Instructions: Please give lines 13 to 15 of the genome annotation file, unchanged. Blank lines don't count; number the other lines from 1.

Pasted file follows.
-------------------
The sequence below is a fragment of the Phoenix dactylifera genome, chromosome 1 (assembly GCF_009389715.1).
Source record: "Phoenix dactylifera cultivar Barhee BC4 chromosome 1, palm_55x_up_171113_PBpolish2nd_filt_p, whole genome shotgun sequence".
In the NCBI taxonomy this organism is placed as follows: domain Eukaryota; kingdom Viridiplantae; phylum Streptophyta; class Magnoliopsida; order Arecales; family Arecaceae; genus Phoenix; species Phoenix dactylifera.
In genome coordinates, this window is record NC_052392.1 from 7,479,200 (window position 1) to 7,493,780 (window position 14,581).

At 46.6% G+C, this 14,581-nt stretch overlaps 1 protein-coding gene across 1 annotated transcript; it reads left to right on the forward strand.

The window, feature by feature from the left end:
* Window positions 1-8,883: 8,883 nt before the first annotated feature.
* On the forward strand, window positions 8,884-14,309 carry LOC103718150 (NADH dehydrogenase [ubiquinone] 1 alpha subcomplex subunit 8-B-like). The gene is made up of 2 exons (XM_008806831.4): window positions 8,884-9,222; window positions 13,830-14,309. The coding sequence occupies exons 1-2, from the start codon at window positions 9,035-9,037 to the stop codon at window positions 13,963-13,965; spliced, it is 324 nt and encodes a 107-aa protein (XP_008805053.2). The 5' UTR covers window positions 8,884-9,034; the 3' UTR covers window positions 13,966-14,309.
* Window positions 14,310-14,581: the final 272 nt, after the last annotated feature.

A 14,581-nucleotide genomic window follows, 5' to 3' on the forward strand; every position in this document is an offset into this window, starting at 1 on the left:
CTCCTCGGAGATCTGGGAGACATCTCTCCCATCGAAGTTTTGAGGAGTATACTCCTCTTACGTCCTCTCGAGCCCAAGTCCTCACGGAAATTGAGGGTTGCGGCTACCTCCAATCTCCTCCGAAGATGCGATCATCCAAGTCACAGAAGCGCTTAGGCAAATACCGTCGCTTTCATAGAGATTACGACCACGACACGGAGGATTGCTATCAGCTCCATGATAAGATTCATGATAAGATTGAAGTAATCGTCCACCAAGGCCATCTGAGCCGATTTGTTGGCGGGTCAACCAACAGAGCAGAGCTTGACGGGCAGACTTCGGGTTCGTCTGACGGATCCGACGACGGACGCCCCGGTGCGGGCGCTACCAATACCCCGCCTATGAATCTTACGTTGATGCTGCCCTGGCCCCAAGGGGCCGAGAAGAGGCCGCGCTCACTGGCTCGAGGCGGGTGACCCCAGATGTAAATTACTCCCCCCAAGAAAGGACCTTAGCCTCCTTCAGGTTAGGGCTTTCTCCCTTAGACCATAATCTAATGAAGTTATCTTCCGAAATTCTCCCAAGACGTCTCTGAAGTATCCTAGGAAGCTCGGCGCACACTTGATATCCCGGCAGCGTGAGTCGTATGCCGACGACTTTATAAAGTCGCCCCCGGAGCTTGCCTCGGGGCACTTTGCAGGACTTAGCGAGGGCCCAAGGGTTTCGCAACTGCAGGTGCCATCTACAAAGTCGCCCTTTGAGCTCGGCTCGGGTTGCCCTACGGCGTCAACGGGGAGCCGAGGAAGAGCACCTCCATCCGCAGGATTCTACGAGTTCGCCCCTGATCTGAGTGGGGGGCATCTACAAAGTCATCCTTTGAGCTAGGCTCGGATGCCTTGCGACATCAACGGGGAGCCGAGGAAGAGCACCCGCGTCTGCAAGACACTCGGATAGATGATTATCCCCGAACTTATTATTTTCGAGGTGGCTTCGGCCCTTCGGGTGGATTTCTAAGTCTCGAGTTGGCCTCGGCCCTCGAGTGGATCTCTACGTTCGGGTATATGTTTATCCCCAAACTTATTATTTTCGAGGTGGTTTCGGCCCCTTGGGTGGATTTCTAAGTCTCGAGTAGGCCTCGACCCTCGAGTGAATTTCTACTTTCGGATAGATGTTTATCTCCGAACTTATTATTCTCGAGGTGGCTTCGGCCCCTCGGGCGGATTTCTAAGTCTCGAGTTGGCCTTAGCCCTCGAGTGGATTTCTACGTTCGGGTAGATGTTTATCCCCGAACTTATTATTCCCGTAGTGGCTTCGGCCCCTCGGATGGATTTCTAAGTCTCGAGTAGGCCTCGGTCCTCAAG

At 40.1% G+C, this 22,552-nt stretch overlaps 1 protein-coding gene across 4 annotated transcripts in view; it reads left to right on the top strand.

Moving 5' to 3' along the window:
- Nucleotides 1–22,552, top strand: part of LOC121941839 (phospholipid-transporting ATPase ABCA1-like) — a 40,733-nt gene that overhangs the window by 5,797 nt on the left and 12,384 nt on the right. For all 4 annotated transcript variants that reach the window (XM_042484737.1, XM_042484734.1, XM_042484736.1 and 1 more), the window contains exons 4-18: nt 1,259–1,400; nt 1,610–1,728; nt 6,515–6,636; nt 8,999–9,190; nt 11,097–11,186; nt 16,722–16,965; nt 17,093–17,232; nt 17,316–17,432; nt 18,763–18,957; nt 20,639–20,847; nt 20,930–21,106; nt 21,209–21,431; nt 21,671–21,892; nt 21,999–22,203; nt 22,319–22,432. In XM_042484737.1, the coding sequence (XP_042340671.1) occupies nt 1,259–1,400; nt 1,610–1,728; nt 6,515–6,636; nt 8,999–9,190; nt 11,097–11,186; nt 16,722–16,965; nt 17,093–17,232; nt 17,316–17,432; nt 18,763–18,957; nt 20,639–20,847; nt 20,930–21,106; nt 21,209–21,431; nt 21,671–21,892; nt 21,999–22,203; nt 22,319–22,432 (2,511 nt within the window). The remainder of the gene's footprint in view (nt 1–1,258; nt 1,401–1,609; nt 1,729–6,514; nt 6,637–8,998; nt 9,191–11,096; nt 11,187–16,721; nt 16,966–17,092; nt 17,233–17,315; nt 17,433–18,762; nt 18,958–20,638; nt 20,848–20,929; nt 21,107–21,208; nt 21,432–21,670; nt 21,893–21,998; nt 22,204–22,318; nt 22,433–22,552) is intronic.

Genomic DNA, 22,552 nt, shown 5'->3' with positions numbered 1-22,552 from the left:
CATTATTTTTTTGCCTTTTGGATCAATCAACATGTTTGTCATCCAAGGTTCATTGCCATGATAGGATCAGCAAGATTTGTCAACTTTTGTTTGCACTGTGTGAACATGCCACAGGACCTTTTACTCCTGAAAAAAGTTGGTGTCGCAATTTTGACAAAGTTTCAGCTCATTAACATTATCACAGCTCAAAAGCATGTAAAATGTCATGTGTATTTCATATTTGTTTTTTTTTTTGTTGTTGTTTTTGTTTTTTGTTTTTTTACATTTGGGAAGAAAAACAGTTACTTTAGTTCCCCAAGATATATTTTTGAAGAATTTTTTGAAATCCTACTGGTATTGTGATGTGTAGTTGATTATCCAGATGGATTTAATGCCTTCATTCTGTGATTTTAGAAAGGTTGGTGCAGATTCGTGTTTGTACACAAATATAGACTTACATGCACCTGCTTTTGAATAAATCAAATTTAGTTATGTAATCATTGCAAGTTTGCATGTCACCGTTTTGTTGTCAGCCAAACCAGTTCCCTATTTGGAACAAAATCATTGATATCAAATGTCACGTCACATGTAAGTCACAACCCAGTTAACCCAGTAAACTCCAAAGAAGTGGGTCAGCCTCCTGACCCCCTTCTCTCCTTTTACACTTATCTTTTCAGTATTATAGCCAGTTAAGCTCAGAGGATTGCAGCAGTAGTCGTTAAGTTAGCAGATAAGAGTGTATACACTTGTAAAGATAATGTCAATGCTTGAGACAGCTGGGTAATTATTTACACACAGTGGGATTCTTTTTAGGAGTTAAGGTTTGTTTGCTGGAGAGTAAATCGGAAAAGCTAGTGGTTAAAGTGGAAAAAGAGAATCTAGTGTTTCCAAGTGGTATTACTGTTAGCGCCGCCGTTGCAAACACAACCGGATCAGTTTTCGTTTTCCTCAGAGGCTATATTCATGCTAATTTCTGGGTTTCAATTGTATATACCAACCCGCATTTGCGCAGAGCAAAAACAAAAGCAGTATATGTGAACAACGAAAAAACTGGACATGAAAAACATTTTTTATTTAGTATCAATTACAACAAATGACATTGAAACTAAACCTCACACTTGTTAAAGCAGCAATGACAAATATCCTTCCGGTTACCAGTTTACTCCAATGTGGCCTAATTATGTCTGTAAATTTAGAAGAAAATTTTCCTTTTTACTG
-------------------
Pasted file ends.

Moving 5' to 3' along the window:
- Nucleotides 1–22,552, top strand: part of LOC121941839 (phospholipid-transporting ATPase ABCA1-like) — a 40,733-nt gene that overhangs the window by 5,797 nt on the left and 12,384 nt on the right. For all 4 annotated transcript variants that reach the window (XM_042484737.1, XM_042484734.1, XM_042484736.1 and 1 more), the window contains exons 4-18: nt 1,259–1,400; nt 1,610–1,728; nt 6,515–6,636; nt 8,999–9,190; nt 11,097–11,186; nt 16,722–16,965; nt 17,093–17,232; nt 17,316–17,432; nt 18,763–18,957; nt 20,639–20,847; nt 20,930–21,106; nt 21,209–21,431; nt 21,671–21,892; nt 21,999–22,203; nt 22,319–22,432. In XM_042484737.1, the coding sequence (XP_042340671.1) occupies nt 1,259–1,400; nt 1,610–1,728; nt 6,515–6,636; nt 8,999–9,190; nt 11,097–11,186; nt 16,722–16,965; nt 17,093–17,232; nt 17,316–17,432; nt 18,763–18,957; nt 20,639–20,847; nt 20,930–21,106; nt 21,209–21,431; nt 21,671–21,892; nt 21,999–22,203; nt 22,319–22,432 (2,511 nt within the window). The remainder of the gene's footprint in view (nt 1–1,258; nt 1,401–1,609; nt 1,729–6,514; nt 6,637–8,998; nt 9,191–11,096; nt 11,187–16,721; nt 16,966–17,092; nt 17,233–17,315; nt 17,433–18,762; nt 18,958–20,638; nt 20,848–20,929; nt 21,107–21,208; nt 21,432–21,670; nt 21,893–21,998; nt 22,204–22,318; nt 22,433–22,552) is intronic.

Genomic DNA, 22,552 nt, shown 5'->3' with positions numbered 1-22,552 from the left: